Our third quarter studio revenue per home was the highest it has been in over 2 years, demonstrating that our Built to Order model continues to be valued by the consumer.
The company's debt balance at August 31 was $1.6 billion, down nearly $200 million from $1.8 billion at November 30, 2010. This was due impart to the repayment of $100 million of debt that matured in the third quarter as part of our balanced approach to navigating the current environment.
Our next bond maturity is not until 2014.
We're now reaping the rewards of our strategy on investment, our overhead reductions and our better market positioning. We believe the improvements we have made in sales, community count, average selling price, margin and backlog all bode well for our future. One of our innovations that has helped us compete in this new environment was the development and launch of our new line of homes, the Open Series, which were designed to be built more efficiently while enhancing quality choice and value for today's consumers.
Our national rollout of the Open Series homes is now complete. These homes capture the sensibilities and needs of a new kind of home buyer in the marketplace, with flexible plans ranging from 1,000 to 4,000 square feet and with numerous structural options, these homes meet the needs of move-up buyers and first-time buyers equally well.
Our home buyer profile and product mix has evolved as the housing market downturn unfolded. In 2006, we had a roughly equal number of first-time and first move-up homebuyers at 40% each. As the markets softened, first-time homebuyers began to increasingly dominate the new home market as they did not have an existing home to sell and financing remained readily available.
Now you can see, that as the housing market slowly begins its recovery, our percentage of move-up homebuyers is once again growing. As our new communities come online in more highly desirable submarkets, our home buyer profile is shifting to higher income, first-time buyers and move-up buyers who are responding to our unique Built to Order product positioning.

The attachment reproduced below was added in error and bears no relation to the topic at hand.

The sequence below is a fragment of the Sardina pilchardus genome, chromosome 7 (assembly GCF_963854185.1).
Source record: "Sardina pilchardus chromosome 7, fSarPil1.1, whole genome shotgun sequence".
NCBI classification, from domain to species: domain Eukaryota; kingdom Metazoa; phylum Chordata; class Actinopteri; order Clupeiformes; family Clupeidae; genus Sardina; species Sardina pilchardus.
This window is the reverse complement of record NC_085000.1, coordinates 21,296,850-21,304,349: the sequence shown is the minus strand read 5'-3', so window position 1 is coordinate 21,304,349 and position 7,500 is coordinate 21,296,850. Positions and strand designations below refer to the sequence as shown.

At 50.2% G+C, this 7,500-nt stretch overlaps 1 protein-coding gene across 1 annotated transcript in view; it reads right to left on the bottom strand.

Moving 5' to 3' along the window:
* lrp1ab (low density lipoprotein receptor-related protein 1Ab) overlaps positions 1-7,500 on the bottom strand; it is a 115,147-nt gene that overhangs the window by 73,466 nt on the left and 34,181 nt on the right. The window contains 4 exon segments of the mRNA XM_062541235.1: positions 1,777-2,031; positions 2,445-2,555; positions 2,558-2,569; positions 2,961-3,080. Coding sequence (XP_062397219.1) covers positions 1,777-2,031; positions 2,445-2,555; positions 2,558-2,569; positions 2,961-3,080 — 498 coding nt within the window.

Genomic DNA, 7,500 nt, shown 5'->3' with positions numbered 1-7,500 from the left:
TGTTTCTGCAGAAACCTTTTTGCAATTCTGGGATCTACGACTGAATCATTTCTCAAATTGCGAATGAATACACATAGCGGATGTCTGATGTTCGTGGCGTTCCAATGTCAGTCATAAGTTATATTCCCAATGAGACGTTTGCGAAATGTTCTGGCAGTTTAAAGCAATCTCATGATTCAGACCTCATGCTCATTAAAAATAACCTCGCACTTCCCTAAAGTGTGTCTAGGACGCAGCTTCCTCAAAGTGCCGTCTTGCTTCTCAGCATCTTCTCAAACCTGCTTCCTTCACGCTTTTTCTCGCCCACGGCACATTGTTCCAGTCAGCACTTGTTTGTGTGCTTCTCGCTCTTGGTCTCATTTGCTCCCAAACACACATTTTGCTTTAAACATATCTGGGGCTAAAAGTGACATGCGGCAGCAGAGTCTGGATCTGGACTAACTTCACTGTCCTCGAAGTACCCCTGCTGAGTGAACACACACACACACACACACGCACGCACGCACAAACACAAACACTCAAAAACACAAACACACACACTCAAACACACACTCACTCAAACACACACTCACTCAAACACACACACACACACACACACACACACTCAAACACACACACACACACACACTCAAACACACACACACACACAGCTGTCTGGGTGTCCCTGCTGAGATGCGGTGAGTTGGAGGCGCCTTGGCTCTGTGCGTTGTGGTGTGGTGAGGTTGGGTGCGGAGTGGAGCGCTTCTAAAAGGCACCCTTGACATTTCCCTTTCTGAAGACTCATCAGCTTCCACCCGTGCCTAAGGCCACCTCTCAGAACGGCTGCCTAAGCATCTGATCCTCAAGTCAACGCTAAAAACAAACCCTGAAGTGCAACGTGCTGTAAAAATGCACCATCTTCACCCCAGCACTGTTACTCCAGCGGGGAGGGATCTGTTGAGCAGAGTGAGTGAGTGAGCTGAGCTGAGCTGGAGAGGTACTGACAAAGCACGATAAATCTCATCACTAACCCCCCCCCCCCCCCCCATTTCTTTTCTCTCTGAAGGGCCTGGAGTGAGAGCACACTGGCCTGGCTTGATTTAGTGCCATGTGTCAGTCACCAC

Reflecting this strategy, our average selling price has also been increasing, our ASP was 227,400 in the third quarter, compared to 213,400 in the second quarter, a sequential increase of 6%.
Another key strategic initiative for our company that is helping us to stand out and better compete in the marketplace is sustainability. And KB Home is the established industry leader in this area. Our commitment to sustainability is evident from the way we run our business with less waste at our job sites and in our offices to the environmentally friendly homes we are building across the country. We have been recognized and honored by numerous organizations for our work in this area including the only builder to be recognized by the EPA with a 2011 ENERGY STAR sustained Excellence Award, the agency's highest honor, the first builder and only national builder to be named a 2011 WaterSense partner of the year by EPA. Once again ranking as the #1 Green Homebuilder by a wide margin based on a study conducted by Calvert Investments. And also honored by the U.S. Green Building Council for the outstanding multifamily project of the year for our lead platinum certified community in Southern California.
But we're not in this for the awards and candidly, we're not in it purely because it's good for our environment. We are in it for the many benefits it brings to our customers. When we can identify ways to reduce the total cost of homeownership by lowering monthly utility bills without charging materially more for the home, it is a powerful selling proposition and we believe it has positively influenced the strong sales numbers we just reported in the third quarter.
Within the Calvert report that I just mentioned, there are some compelling references to our company. Our overall score was almost double that of the next best performing homebuilder and over 10x the average score of the remaining 8 builders in the story.
This independent recognition of our programs from a respected organization such as Calvert is increasingly important for today's investors and consumers. Sustainability is a journey not a destination. It has taken us a decade and a lot of hard work to get to where we are today.